Thailand is now watching closely possible impact on its exports after President Donald Trump announced he would impose steep tariffs on imported steel and aluminium that has sparked outraged threats of reprisals from countries around the world.
Trade Policy and Strategy Office (TPSO) director-general Pimchanok Vonkorpon said she still could not anticipate how much impact Thai exporters would suffer or whether it would affect the country’s competitiveness.
She said Thailand needed to monitor closely the development of the US trade barriers under what was called the president’s “safeguard” policy.
The president’s announced steep increase in import tariffs on steel and aluminium was meant for all exporting countries at same rates that would affect all countries equally, the TPSO chief explained.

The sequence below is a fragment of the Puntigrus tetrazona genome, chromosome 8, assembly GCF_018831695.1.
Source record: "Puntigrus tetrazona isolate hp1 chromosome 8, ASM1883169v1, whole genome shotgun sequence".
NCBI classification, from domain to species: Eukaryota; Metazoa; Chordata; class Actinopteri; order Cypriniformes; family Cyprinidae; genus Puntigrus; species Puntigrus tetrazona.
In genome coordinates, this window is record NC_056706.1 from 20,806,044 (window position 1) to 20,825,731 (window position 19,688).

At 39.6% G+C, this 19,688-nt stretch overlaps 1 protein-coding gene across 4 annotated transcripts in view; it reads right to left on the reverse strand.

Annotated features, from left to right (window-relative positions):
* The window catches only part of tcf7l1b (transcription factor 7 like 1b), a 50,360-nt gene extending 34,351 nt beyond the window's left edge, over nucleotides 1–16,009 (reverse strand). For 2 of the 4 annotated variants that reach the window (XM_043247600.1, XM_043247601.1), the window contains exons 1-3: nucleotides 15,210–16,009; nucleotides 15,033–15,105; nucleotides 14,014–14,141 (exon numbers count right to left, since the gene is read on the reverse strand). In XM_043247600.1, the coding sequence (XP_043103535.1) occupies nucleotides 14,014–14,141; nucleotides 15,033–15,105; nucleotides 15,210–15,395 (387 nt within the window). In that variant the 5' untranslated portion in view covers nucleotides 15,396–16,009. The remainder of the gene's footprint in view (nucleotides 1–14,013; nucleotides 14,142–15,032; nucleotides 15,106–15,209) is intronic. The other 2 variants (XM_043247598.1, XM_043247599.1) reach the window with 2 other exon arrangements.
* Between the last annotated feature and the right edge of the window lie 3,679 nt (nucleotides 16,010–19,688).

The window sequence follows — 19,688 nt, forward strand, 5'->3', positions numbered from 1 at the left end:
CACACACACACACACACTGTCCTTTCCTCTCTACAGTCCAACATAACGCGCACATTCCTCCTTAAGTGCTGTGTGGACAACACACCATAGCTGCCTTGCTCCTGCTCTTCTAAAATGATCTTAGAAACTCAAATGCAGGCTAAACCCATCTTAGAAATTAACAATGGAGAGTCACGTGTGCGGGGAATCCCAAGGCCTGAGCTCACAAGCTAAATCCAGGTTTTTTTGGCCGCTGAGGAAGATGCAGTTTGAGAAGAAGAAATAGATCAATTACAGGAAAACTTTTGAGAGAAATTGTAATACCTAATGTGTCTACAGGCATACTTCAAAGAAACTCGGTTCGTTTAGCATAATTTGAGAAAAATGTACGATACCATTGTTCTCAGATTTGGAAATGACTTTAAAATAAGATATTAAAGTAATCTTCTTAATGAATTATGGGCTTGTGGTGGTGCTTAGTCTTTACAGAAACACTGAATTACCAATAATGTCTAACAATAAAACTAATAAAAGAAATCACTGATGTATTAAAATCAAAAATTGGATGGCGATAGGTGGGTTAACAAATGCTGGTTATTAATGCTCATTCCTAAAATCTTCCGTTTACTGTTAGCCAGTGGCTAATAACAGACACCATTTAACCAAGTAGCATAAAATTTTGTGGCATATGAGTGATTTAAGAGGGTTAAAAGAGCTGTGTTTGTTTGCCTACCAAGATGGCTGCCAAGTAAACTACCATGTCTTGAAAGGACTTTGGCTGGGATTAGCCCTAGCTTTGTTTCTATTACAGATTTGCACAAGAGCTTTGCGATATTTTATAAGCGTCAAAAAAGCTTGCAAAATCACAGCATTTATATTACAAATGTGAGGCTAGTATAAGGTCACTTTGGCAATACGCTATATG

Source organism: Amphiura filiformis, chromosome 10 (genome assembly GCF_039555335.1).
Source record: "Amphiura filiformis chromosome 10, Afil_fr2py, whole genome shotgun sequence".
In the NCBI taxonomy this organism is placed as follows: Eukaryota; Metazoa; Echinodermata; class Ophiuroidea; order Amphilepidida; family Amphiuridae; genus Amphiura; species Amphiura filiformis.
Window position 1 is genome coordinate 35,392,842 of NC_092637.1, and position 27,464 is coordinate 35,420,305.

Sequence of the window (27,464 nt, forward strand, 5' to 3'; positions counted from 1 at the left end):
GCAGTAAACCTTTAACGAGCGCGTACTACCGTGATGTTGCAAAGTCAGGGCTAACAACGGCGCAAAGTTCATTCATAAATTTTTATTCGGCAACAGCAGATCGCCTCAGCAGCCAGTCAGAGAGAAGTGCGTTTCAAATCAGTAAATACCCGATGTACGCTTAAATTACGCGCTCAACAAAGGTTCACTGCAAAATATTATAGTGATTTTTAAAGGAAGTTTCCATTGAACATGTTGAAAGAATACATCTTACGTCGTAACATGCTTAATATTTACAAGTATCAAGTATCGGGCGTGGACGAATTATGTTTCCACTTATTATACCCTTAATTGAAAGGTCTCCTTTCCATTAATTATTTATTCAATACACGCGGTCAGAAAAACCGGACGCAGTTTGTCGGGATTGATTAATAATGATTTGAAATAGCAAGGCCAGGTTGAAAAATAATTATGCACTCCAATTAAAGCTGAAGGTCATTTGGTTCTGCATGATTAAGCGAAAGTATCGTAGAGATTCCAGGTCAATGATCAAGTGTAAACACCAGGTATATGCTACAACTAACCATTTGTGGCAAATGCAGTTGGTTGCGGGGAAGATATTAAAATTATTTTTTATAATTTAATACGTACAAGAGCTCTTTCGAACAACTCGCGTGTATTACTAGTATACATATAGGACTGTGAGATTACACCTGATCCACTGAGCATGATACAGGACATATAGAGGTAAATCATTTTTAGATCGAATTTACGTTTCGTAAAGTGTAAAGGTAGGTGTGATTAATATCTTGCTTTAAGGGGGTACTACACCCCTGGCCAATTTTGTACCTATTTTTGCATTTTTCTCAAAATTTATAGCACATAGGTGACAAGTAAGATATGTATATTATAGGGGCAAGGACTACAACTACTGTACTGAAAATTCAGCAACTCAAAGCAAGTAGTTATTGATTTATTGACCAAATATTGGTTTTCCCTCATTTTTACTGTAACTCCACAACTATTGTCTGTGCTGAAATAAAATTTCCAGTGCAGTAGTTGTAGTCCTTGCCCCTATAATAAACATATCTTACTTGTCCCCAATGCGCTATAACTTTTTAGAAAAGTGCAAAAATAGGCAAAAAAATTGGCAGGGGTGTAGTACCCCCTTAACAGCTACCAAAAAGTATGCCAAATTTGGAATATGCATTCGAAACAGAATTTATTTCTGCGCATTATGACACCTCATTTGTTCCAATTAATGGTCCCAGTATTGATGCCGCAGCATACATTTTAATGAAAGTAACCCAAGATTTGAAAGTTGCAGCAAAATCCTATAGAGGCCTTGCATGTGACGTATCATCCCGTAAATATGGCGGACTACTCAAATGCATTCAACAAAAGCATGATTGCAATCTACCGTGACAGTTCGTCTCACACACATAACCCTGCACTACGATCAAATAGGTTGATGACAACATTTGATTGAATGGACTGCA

But she said affected countries could seek negotiations if it was found that the US safeguard measures do not follow the regulations of the World Trade Organisation, are too high, unfair, and not transparent.
Ms Pimchanok added that the announed tariffs on steel and aluminium came after the US has recently slapped quota system on solar panels and residential large washing machines on all exporting countries, including Thailand.
She said the TPSO would closely monitor the US safeguard policy to look into which of Thai exports would risk facing the high tariff so that it could notify Thai manufacturers in time to cope with it.
Mr Trump said he plans to impose next week the toughest of the three remedies proposed by the Commerce Department, a 25 percent tariff on steel imports and 10 percent on aluminum.